Walter Chakela, artistic director at the Windybrow Theatre.
Walter Chakela, artistic director at the Windybrow Theatre.

Kefuoe Walter Chakela: A giant tree has fallen

By Don Makatile Time of article published May 24, 2020

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The humility of renowned playwright and poet Kefuoe Walter Chakela belied the stature of the giant that he was.

He had no airs and graces despite the rich tapestry of his body of work.

Chakela died on the evening of Friday May 15 at his home in Midrand aged 67.

He will be laid to rest on Saturday, May 30 in Mahikeng, North West.

Born in Hlotse, Lesotho, he moved to Huhudi, Vryburg with his late parents Chateau and Harriet Chakela at an early age.

Up to this day, the North West is considered to be his birthplace, albeit erroneously. He began school there and went on to put the then Bophuthatswana homeland in the map of the arts with his talents.

Perhaps it is the National Writers' Association of SA (Nwasa), of which he was founding president, that best captures the essence of the man: “Nana Chakela is a father to an entire generation of artists under his tutelage across all social contours in South Africa, a peer to a congregation of bards no words are enough to decorate them with, a thought-leader, lateral thinker, visionary, magnetic leader and listener to all voices, and an arts administrator.”

Despite this colourful decoration and being feted like royalty of the arts on the continent, Chakela remained a modest man showering even lesser mortals with respect.

On Africa Day - May 25, 2018 - Nana Chakela brought together erstwhile members of the Congress of Southern African Writers (Cosaw) and AWA to his Kwa-Langa Estate, Midrand, in order to form Nwasa, says Dr Lebogang Lance Nawa, secretary-general of Nwasa.

When this writer met ntate Chakela in person for the first time, it was during the latter’s spat with his business partner Ailsa Tulloch, which adversely affected his health.

Chakela suffered a debilitating stroke a few years ago and spoke with pronounced difficulty after not seeing eye to eye with Tulloch over the affairs of their company LCAT Productions.

But he remained a gentleman throughout the fracas, referring to Tulloch as a lady.

Morakabe Raks Seakhoa, convenor of the South African Literary Awards and Africa Century International African Writers' Conference says: “The South African arts, culture, heritage and media world, especially the literary and performance arts components thereof, have lost a true lighthouse.

“It’s an understatement that our library has burnt. We continue to feel the tremors of a giant baobab tree that left a deep gaping hole after its resounding fall. To me personally, Bro Walter was more than a brother: he was a mentor, coach, counsellor, an exemplar of a simple good human being par excellence.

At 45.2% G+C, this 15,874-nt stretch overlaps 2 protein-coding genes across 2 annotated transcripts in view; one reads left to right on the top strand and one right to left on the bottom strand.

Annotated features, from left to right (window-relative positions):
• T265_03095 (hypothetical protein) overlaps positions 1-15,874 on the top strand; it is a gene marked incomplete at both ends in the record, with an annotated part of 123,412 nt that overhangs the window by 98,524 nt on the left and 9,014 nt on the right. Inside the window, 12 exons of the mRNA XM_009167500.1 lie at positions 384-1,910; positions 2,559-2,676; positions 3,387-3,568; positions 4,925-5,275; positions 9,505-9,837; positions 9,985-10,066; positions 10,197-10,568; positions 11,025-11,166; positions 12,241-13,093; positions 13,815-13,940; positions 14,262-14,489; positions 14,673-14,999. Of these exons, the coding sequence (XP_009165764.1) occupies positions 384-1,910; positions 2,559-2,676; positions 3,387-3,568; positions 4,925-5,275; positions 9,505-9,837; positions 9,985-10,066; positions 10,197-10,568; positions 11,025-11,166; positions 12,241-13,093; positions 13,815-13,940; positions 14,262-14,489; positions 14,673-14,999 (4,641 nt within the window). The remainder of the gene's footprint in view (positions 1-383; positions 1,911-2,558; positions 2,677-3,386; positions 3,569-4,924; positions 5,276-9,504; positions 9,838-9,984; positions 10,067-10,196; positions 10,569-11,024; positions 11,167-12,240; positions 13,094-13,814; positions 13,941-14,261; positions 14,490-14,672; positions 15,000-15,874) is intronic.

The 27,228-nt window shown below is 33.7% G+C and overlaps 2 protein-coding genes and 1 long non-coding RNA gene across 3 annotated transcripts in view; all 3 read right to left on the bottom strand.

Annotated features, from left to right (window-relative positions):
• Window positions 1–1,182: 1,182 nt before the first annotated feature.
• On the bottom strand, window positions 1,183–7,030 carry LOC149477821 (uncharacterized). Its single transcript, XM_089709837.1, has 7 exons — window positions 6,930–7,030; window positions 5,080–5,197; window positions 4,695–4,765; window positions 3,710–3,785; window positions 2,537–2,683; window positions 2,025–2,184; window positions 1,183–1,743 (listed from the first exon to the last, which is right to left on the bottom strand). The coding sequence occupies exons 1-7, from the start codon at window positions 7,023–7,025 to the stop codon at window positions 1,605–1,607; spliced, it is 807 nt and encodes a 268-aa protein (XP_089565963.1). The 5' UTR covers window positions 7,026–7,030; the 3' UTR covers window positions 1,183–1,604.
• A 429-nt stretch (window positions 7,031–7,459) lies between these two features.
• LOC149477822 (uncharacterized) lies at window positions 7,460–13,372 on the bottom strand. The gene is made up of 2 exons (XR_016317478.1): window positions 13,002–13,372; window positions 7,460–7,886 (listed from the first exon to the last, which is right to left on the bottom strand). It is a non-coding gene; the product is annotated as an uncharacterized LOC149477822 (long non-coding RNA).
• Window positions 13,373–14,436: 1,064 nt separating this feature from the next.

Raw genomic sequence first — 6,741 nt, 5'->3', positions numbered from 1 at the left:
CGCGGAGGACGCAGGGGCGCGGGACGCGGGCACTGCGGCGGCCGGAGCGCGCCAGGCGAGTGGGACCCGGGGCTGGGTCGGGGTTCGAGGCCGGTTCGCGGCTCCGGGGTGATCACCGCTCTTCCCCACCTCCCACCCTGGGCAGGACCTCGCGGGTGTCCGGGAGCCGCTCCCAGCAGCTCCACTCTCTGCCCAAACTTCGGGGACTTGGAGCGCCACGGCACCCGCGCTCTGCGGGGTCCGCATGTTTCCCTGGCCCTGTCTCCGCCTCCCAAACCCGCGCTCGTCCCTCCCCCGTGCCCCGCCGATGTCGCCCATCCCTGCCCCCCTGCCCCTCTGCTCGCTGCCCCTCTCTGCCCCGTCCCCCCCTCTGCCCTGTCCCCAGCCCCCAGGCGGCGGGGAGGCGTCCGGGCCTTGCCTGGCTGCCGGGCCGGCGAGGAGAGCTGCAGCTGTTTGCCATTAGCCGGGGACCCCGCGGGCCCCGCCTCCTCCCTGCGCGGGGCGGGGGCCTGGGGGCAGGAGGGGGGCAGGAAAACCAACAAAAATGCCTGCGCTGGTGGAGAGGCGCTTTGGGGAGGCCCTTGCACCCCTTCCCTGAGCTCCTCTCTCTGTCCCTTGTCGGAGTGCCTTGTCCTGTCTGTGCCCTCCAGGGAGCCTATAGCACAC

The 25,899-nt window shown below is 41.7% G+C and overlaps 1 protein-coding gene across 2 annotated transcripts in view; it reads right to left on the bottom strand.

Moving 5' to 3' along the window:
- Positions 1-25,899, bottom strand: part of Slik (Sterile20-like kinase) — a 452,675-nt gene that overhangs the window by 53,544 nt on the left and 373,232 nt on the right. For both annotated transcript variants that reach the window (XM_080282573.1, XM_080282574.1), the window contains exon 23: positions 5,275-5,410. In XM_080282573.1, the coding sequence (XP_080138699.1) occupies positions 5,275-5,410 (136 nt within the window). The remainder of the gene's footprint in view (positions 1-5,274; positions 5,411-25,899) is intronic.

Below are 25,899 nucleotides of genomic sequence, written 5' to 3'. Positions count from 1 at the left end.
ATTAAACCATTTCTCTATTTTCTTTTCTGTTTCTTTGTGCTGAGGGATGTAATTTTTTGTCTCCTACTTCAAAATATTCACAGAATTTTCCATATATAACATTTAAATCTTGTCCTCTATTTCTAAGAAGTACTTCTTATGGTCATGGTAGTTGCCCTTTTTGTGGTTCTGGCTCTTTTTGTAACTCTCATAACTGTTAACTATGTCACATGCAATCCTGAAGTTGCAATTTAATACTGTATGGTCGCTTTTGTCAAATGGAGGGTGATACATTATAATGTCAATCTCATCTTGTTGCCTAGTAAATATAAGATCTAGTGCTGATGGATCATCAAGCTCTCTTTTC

“Though we both hail from the North West province, we only came to know each other more in Joburg in the late 1980s, first at Cosaw in my capacity as Transvaal regional co-ordinator, and later as a secretary-general and him as a member and later president of the same organisation.

“After my departure from Cosaw, we established and ran - at the Windybrow Centre for the Arts where he was the chief executive - the most popular and longest-running weekly poetry reading and literary discourse programme well into the early 2000s.

“Up to the point of his passing away, we’d been working together in the literary world through the many outreach programmes of the wRite associates, the South African Literary Awards (Sala) where he was a judge and the Africa Century International African Writers' Conference, the latter wherein he was a speaker and panelist in efforts to re-establish an all-encompassing national writers’ organisation.”

Nwasa is more proud to recall that Chakela produced and adapted for stage such works as Bessie Head’s novel, Maru.

At that stage, Maru was a high school set-work.

He also directed Blame Me On History, an adaptation of Bloke Modisane’s autobiography by Mothobi Mutloatse, James Mthoba’s Mehlondini, his own play Crisis of Conscience, as well as Zakes Mda’s We Shall Sing for the Fatherland and You Fool, How Can the Sky Fall?

Nwasa says the sum total of plays he has produced is 23 and that he directed many others per invitation or commissions.

“Among a galaxy of actors who appeared in his plays, including at the Windowbrow, are: Peter Sephuma, Nomsa Nene, Sello Make ka Ncube, Job Kubatsi, Nomsa Manaka, Owen Sejake, Arthur Molepo, John Ledwaba, Patrick Shai, Thembi Mtshali, Margaret Williams, Dieketseng Mnisi, Tinah Mnumzana, Alister Dube, Nomsa Nene, Nomhle Nkonyeni, Shoki Maredi, Pamela Nomvete, Xoli Norman, George Lamola and Richard Nwamba,” the organisation says.

It is only thanks to the poverty of human language that a stalwart of the arts could only be bid farewell with a cliché: A giant tree has fallen.

Chakela is survived by his three children Lefa, Refiloe and Mohlomi, who have given him two grandchildren.

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